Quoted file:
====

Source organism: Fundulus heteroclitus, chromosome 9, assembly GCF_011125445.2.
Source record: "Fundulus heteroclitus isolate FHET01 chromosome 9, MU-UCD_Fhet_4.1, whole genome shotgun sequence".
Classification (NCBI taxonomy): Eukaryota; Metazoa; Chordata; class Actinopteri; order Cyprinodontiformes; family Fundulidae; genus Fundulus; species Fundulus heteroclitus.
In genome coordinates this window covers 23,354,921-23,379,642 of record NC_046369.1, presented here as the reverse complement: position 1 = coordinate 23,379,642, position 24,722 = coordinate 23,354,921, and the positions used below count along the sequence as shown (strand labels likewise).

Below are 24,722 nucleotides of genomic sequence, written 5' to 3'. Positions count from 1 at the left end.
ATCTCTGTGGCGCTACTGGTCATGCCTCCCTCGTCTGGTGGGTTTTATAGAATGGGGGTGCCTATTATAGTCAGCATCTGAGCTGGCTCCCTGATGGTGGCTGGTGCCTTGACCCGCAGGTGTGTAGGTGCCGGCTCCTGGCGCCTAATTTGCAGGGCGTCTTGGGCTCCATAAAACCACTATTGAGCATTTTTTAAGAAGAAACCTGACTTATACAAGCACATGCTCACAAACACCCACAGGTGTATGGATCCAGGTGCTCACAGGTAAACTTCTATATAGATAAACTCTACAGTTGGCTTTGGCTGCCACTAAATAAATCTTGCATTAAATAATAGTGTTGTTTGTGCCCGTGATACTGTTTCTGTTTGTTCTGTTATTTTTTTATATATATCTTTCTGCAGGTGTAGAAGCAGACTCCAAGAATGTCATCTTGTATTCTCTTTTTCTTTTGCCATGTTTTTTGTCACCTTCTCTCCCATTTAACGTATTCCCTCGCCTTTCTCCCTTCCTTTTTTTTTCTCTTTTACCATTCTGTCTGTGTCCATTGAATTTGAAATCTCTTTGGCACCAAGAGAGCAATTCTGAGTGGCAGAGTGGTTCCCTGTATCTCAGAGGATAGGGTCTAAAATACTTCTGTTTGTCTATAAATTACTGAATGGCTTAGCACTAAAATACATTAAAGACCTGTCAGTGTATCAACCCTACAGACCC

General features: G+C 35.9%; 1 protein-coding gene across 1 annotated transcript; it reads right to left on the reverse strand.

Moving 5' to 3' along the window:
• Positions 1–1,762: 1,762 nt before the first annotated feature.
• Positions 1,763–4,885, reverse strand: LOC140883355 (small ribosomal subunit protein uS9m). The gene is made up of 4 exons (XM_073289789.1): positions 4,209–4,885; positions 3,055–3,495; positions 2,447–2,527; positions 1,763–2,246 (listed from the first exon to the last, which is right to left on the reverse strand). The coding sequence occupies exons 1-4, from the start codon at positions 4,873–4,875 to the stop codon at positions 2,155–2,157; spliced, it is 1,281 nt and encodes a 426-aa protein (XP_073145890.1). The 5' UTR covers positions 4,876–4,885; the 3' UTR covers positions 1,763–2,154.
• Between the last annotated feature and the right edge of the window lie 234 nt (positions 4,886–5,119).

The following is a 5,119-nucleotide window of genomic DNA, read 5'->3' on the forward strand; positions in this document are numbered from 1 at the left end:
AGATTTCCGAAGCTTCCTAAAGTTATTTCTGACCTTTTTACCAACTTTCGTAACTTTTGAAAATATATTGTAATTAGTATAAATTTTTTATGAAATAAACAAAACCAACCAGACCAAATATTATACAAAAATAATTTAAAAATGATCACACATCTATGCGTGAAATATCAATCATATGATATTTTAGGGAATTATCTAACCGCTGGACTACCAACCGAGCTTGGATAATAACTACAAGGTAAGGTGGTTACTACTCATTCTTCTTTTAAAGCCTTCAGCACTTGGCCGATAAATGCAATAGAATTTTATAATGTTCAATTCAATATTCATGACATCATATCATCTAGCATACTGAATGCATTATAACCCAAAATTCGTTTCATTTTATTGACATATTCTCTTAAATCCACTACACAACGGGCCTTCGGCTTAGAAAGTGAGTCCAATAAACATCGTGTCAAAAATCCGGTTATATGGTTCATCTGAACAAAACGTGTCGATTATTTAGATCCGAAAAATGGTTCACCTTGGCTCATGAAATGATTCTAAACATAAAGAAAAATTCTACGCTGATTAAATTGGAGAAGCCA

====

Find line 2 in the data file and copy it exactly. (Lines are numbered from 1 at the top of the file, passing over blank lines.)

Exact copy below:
Source record: "Fundulus heteroclitus isolate FHET01 chromosome 9, MU-UCD_Fhet_4.1, whole genome shotgun sequence".